Havila Polaris and Havila Pollux were delivered to Havila Voyages this week during an official ceremony at the Tersan shipyard in Turkey.
Havila Voyages has doubled its fleet with the delivery of Havila Polaris and Havila Pollux after overcoming a series of setbacks during construction.
The Norwegian company marked the arrival of the two new vessels with a ceremony at Turkey’s Tersan shipyard, near Yalova, on August 1.
Havila Voyages expansion
Havila Voyages’ chief executive, Bent Martini, described the delivery as a “milestone” for the cruise line whose fleet also includes Havila Capella and Havila Castor.
He said: “We have now reached our goal following a process that required a lot of time, resources, and perseverance. […] We remained confident we would reach this moment, even though we have encountered new challenges at every turn.”
Havila Polaris is scheduled to start operations from Bergen on August 17, with Havila Pollux due to follow the same route from August 23.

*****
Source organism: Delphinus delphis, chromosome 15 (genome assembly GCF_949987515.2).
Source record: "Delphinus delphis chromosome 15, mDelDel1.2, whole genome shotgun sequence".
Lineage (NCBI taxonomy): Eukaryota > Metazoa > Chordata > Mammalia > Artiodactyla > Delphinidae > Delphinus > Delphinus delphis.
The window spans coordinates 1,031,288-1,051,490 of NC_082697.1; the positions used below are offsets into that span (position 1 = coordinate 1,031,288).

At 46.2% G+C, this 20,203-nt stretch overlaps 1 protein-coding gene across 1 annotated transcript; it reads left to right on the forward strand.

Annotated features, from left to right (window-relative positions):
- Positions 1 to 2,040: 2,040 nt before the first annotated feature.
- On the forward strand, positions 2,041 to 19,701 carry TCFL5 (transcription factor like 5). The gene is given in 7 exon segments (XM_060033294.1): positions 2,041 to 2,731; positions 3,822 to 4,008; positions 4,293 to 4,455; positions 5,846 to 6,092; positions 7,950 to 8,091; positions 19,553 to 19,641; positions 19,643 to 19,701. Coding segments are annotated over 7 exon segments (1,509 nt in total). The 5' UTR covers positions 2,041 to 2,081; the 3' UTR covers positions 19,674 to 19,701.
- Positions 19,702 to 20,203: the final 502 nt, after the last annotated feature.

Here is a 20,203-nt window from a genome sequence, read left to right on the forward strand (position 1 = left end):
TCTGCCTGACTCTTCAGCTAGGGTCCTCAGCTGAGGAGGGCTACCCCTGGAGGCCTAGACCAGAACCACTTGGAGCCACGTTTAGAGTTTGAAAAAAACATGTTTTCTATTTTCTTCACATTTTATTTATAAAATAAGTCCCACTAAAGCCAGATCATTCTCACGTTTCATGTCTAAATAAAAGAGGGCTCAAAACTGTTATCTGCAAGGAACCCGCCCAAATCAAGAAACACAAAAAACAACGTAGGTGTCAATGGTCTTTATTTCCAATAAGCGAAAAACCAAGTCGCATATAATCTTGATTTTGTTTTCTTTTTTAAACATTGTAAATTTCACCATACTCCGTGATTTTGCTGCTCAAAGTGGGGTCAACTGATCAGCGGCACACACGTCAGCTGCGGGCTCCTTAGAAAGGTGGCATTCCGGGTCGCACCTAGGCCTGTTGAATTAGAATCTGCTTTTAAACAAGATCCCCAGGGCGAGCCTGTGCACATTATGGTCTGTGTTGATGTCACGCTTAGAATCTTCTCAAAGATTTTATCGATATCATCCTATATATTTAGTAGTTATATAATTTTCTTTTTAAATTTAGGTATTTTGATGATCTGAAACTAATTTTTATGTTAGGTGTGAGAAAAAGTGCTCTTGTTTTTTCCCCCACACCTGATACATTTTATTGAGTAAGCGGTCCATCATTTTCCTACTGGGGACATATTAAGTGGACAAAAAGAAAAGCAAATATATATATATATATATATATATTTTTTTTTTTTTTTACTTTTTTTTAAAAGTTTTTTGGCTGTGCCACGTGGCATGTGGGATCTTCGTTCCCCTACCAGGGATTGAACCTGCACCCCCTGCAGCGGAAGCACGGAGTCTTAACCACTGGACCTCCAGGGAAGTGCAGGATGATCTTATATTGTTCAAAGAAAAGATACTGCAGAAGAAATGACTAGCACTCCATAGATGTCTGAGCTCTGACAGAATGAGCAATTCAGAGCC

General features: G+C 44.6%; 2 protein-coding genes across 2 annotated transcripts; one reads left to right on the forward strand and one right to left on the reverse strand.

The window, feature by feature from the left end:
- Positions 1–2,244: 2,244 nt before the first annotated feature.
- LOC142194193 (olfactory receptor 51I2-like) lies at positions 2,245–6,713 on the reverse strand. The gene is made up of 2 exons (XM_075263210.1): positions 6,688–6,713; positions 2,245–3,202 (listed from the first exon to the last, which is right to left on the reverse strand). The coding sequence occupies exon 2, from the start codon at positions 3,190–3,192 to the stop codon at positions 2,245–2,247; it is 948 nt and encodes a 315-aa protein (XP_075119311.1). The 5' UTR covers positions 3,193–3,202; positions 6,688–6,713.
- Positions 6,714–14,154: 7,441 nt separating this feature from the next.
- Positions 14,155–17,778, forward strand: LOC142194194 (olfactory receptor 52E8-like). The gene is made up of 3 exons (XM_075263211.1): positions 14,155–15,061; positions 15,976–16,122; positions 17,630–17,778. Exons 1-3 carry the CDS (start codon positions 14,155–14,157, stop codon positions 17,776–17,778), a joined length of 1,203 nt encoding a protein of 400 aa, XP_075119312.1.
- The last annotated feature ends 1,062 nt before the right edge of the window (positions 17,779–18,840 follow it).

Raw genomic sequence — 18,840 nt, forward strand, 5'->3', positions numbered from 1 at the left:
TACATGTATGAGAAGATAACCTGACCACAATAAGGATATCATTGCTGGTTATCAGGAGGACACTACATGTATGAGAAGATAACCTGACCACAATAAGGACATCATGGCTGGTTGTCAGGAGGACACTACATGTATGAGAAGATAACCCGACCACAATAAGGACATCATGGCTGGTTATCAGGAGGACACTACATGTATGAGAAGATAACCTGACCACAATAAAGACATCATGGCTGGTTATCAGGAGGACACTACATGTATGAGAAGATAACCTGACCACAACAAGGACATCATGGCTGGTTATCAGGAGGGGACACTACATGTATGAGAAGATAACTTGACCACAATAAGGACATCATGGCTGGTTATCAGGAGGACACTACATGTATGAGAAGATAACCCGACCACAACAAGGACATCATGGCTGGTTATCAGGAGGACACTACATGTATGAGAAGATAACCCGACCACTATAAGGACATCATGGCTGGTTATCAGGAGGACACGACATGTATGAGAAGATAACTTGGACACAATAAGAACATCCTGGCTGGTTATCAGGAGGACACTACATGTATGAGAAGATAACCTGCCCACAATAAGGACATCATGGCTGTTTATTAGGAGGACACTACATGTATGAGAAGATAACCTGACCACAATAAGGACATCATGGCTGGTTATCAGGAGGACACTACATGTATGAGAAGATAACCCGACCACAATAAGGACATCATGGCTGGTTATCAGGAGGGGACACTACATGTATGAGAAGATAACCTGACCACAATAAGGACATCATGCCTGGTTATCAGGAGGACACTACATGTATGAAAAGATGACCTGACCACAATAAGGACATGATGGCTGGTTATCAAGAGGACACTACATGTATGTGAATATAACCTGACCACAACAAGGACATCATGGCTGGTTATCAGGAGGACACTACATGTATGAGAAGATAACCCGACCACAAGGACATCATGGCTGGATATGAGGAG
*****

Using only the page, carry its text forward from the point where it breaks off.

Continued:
After Havila Voyages received the required licenses earlier this year to finance its coastal fleet and release the security the original financing partner had in the ships; they have been working hard to find the right financing partner for the shipping company.
“The four coastal route ships represent significant financial value, and we wanted to find a financing partner that would give us full ownership of our ships. We now own all our ships ourselves, and with that, we have succeeded in our goal in the refinancing process,” said Martini.
Like their sister ships, Havila Polaris and Havila Pollux – which are valued at approximately 150 million euros – are equipped with a battery pack of 6.1 megawatt-hours (MWh), allowing them to operate emission-free for up to four hours.
Martini added: “For us, it is important to prove our commitment to climate, the environment, and sustainability. This is not just a marketing stunt or empty words. From the very first day Havila Capella entered service, we have exceeded the requirements set out in our contract with the Ministry of Transport.”